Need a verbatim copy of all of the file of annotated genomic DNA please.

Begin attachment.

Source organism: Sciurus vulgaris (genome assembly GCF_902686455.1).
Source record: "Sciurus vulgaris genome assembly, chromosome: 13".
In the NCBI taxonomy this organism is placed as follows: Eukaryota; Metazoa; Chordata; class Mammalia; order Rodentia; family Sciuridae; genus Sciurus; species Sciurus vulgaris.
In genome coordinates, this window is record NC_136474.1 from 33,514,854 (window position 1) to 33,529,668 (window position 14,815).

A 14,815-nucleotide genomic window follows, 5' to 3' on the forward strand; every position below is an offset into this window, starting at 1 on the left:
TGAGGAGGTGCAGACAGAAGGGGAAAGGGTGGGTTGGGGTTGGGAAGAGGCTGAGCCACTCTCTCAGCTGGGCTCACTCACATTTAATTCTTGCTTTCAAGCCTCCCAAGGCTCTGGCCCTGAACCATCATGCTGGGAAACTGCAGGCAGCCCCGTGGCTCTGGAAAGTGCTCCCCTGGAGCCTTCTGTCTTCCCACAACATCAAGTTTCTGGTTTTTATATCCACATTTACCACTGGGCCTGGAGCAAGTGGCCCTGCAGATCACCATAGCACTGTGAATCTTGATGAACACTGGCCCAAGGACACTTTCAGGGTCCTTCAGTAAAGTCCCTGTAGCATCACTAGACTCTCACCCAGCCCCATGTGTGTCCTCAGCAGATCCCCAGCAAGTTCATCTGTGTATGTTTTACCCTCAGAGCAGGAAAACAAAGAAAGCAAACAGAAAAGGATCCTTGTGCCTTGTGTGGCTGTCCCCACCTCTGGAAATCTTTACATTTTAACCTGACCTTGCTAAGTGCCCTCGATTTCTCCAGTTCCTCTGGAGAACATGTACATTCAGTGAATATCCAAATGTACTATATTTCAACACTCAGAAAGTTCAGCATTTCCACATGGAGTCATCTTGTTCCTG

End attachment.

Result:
Source organism: Sciurus vulgaris (genome assembly GCF_902686455.1).
Source record: "Sciurus vulgaris genome assembly, chromosome: 13".
In the NCBI taxonomy this organism is placed as follows: Eukaryota; Metazoa; Chordata; class Mammalia; order Rodentia; family Sciuridae; genus Sciurus; species Sciurus vulgaris.
In genome coordinates, this window is record NC_136474.1 from 33,514,854 (window position 1) to 33,529,668 (window position 14,815).

A 14,815-nucleotide genomic window follows, 5' to 3' on the forward strand; every position below is an offset into this window, starting at 1 on the left:
TGAGGAGGTGCAGACAGAAGGGGAAAGGGTGGGTTGGGGTTGGGAAGAGGCTGAGCCACTCTCTCAGCTGGGCTCACTCACATTTAATTCTTGCTTTCAAGCCTCCCAAGGCTCTGGCCCTGAACCATCATGCTGGGAAACTGCAGGCAGCCCCGTGGCTCTGGAAAGTGCTCCCCTGGAGCCTTCTGTCTTCCCACAACATCAAGTTTCTGGTTTTTATATCCACATTTACCACTGGGCCTGGAGCAAGTGGCCCTGCAGATCACCATAGCACTGTGAATCTTGATGAACACTGGCCCAAGGACACTTTCAGGGTCCTTCAGTAAAGTCCCTGTAGCATCACTAGACTCTCACCCAGCCCCATGTGTGTCCTCAGCAGATCCCCAGCAAGTTCATCTGTGTATGTTTTACCCTCAGAGCAGGAAAACAAAGAAAGCAAACAGAAAAGGATCCTTGTGCCTTGTGTGGCTGTCCCCACCTCTGGAAATCTTTACATTTTAACCTGACCTTGCTAAGTGCCCTCGATTTCTCCAGTTCCTCTGGAGAACATGTACATTCAGTGAATATCCAAATGTACTATATTTCAACACTCAGAAAGTTCAGCATTTCCACATGGAGTCATCTTGTTCCTG